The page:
New Species Named After NOAA Scientist Dr. Joan Browder
Imagine having a newly discovered species named after you! Proschkinia browderiana, a diatom new to science, was recently named after NOAA Fisheries’ scientist, Dr. Joan Browder. A diatom is a type of algae. This new species was found in the NOAA Biscayne Bay Habitat Focus Area off Miami, Florida as part of the epiphytic algae growing on seagrass in nearshore areas of the Bay. An epiphyte is an organism that grows on the surface of a plant. It gets its energy from sunlight and its nutrients from the air or water around it.
Dr. Browder works out of NOAA’s Southeast Fisheries Science Center in Miami. She has been a NOAA scientist for nearly 42 years. She initiated the study to assess epiphytic community responses to changing water quality regimes. The honor of naming the new species after her was in recognition of her many research accomplishments in Biscayne Bay and other coastal and estuarine ecosystems of south Florida.
The unique diatom was presented with five other new species of Proschkinia in a paper published in the European Journal of Phycology. Dr. Thomas Frankovich of Florida International University discovered and named the new Biscayne Bay diatom species. He and Dr. Anna Wachnicka, now a lead scientist at the South Florida Water Management District, together identified more than 200 different diatom taxa from the epiphyte collection. A taxon is a group of one or more populations of an organism or organisms seen by taxonomists to form a unit. Dr. Thomas Jackson, a fishery scientist at NOAA’s Southeast Fisheries Science Center, also participated in the study.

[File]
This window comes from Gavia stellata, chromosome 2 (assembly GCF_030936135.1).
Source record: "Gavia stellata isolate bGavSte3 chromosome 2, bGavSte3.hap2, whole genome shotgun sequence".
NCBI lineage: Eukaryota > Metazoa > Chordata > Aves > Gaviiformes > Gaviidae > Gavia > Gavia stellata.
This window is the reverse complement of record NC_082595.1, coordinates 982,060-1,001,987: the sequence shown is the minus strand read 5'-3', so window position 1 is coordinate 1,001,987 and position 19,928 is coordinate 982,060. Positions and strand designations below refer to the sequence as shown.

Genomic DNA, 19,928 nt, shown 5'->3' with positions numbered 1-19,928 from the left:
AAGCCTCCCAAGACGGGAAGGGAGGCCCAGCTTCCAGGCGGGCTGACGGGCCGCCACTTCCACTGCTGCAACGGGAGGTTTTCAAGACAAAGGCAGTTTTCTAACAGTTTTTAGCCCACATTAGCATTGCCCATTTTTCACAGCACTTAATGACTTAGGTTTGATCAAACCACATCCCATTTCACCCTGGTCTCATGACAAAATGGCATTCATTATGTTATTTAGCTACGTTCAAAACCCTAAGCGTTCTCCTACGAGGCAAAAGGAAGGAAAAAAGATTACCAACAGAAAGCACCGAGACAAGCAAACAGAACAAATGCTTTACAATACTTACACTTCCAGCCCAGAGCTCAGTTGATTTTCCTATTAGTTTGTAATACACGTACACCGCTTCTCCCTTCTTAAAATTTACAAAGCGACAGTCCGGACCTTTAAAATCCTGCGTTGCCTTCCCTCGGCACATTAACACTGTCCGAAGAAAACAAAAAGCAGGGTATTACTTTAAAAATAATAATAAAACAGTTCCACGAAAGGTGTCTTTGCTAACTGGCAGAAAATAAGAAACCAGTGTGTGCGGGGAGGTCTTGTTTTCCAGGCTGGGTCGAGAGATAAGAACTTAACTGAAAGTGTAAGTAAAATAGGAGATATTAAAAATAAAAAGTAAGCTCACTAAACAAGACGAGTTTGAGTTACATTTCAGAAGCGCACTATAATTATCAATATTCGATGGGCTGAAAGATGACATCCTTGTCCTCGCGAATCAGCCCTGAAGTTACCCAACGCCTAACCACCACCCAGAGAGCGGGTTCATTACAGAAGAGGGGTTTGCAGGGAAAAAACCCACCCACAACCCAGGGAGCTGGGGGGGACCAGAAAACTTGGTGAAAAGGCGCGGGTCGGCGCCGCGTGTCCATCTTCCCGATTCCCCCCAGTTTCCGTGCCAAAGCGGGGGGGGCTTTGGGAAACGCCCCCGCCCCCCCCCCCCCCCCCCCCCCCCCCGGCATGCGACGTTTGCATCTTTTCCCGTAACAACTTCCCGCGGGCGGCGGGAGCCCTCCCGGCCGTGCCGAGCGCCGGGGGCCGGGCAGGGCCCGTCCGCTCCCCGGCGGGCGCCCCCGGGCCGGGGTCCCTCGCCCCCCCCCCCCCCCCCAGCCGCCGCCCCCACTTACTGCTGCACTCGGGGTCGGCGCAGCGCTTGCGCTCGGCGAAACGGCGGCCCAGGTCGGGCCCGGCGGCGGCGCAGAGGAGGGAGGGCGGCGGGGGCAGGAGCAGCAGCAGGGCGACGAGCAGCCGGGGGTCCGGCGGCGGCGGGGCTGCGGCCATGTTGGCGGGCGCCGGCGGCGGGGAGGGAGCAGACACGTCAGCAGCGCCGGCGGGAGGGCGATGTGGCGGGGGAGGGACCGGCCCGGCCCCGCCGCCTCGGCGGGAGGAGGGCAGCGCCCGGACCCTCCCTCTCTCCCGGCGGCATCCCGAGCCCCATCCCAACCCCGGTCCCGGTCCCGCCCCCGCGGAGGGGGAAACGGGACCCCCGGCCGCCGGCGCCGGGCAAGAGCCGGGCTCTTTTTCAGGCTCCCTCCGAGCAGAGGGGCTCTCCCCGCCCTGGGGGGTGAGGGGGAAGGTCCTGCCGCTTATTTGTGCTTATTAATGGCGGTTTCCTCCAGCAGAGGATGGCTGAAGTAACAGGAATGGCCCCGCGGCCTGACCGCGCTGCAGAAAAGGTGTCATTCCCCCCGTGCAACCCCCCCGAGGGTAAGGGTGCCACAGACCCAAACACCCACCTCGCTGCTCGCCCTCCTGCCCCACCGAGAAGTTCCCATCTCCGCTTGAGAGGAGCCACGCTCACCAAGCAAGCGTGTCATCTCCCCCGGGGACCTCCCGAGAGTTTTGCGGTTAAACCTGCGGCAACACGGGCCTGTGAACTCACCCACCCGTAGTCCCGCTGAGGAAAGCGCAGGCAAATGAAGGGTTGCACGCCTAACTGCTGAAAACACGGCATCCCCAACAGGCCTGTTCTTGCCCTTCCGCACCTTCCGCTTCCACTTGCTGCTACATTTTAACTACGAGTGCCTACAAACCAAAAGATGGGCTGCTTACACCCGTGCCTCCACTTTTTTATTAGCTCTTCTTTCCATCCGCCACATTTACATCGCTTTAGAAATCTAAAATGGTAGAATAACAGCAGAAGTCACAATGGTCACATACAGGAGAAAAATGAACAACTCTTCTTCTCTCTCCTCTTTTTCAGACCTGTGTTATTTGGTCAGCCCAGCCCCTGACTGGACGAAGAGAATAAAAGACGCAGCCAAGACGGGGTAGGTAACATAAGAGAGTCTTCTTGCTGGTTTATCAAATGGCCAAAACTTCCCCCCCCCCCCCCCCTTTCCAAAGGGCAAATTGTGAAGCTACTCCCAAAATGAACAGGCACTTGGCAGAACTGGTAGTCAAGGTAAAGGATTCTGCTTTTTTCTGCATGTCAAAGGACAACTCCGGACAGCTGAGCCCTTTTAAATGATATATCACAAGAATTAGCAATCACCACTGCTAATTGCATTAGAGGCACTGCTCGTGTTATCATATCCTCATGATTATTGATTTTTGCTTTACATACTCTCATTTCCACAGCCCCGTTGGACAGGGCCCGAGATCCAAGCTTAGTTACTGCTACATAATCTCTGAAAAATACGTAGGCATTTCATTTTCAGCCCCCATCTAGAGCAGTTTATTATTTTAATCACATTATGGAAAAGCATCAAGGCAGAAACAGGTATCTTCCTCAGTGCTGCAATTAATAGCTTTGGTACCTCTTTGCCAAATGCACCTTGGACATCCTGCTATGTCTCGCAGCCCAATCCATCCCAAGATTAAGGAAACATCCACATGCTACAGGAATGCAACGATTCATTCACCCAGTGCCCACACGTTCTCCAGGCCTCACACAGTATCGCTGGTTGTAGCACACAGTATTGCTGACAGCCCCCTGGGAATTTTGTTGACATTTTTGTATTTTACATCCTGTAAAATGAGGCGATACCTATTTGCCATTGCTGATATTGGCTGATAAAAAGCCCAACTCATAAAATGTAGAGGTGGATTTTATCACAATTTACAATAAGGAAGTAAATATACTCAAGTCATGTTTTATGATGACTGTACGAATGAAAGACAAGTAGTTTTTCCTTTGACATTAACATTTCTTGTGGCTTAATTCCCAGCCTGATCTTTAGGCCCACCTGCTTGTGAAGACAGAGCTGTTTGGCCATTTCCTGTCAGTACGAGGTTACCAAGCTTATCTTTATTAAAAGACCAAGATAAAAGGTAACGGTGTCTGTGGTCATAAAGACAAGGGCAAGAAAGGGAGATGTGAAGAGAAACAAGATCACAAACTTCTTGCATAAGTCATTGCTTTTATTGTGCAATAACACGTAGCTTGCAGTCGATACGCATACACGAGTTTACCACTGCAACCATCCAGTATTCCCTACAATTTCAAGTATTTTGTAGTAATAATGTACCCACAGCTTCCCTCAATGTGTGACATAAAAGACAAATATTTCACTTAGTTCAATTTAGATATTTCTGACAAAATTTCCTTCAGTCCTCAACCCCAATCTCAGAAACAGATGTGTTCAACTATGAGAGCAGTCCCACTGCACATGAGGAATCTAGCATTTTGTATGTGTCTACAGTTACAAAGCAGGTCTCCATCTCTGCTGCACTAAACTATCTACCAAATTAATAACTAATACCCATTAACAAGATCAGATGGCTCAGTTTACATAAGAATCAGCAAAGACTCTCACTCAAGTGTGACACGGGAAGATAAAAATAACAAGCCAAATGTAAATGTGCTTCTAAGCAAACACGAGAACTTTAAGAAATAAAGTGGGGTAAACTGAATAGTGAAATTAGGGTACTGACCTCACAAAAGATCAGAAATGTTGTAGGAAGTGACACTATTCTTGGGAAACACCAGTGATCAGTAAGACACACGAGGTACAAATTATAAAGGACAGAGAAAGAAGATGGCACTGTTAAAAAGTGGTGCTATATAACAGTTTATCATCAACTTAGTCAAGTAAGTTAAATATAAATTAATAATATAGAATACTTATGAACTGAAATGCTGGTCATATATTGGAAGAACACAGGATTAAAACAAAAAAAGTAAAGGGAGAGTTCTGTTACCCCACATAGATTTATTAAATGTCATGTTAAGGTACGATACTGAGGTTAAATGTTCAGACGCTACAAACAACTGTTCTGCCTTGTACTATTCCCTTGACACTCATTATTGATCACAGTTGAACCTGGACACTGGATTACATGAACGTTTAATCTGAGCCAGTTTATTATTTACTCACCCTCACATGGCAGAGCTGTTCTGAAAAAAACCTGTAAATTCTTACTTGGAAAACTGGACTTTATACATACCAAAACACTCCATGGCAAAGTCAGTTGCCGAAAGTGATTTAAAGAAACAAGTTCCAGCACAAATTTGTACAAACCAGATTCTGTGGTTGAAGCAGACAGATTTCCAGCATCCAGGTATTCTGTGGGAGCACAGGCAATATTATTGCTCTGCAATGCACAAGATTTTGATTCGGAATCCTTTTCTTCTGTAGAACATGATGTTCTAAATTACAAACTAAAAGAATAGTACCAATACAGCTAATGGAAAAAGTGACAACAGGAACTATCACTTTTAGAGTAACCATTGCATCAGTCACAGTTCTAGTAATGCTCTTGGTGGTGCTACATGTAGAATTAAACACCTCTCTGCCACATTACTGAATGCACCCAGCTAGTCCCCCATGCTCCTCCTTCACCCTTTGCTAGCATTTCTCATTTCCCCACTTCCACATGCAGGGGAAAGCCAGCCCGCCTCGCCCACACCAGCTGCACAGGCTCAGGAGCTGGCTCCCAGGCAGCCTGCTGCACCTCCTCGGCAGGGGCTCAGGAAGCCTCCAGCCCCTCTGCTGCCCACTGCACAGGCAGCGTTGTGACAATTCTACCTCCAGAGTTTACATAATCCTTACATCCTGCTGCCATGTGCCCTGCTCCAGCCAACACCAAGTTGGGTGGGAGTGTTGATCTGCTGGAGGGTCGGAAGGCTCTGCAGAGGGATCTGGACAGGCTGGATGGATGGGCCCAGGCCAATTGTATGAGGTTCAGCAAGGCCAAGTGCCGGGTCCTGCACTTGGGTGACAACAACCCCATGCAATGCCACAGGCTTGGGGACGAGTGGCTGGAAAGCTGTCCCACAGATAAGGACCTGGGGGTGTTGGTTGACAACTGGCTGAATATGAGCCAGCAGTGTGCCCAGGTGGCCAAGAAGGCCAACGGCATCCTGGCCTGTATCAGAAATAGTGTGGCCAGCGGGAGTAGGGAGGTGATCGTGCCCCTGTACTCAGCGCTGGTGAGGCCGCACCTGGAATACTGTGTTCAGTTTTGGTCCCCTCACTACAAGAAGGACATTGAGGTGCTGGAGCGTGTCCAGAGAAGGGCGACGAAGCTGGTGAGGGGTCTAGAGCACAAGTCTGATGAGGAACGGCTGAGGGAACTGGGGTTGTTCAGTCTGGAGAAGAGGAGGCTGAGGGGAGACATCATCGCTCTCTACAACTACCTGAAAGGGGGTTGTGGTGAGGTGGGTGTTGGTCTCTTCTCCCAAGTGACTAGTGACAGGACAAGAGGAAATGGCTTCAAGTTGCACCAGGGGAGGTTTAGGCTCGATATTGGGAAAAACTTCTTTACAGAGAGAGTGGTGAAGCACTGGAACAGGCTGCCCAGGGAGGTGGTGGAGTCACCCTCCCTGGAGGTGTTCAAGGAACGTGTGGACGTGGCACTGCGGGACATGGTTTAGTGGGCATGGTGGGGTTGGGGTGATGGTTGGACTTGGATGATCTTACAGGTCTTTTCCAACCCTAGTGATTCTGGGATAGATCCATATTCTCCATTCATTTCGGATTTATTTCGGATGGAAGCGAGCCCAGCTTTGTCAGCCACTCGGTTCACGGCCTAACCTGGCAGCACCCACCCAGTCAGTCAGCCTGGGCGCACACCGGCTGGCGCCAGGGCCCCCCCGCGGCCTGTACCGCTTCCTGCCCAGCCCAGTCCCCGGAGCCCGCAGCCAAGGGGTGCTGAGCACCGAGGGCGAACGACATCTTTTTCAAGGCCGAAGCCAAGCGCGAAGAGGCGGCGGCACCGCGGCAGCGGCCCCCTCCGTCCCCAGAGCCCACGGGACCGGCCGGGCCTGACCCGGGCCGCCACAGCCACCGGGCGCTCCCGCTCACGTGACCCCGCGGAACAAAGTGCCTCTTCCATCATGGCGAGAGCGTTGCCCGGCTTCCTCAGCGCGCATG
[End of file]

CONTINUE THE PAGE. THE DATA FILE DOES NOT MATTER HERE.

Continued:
This exciting news is just one of many of Dr. Browder’s scientific accomplishments over the past four decades. In 2016 she received NOAA’s 2016 Distinguished Career Award. It recognized her many years of dedication, leadership excellence, and scientific contributions to NOAA’s efforts in ecosystem and Everglades restoration.
According to her staff and colleagues, despite her high scientific stature and numerous achievements, Dr. Browder remains a genuine, caring, down-to-earth person. She can always be depended upon to help young scientists with a rare combination of objectivity, fairness, and grace. It is only fitting that she will be forever associated with a species that inhabits the nearshore waters to which she has contributed so much of her professional life.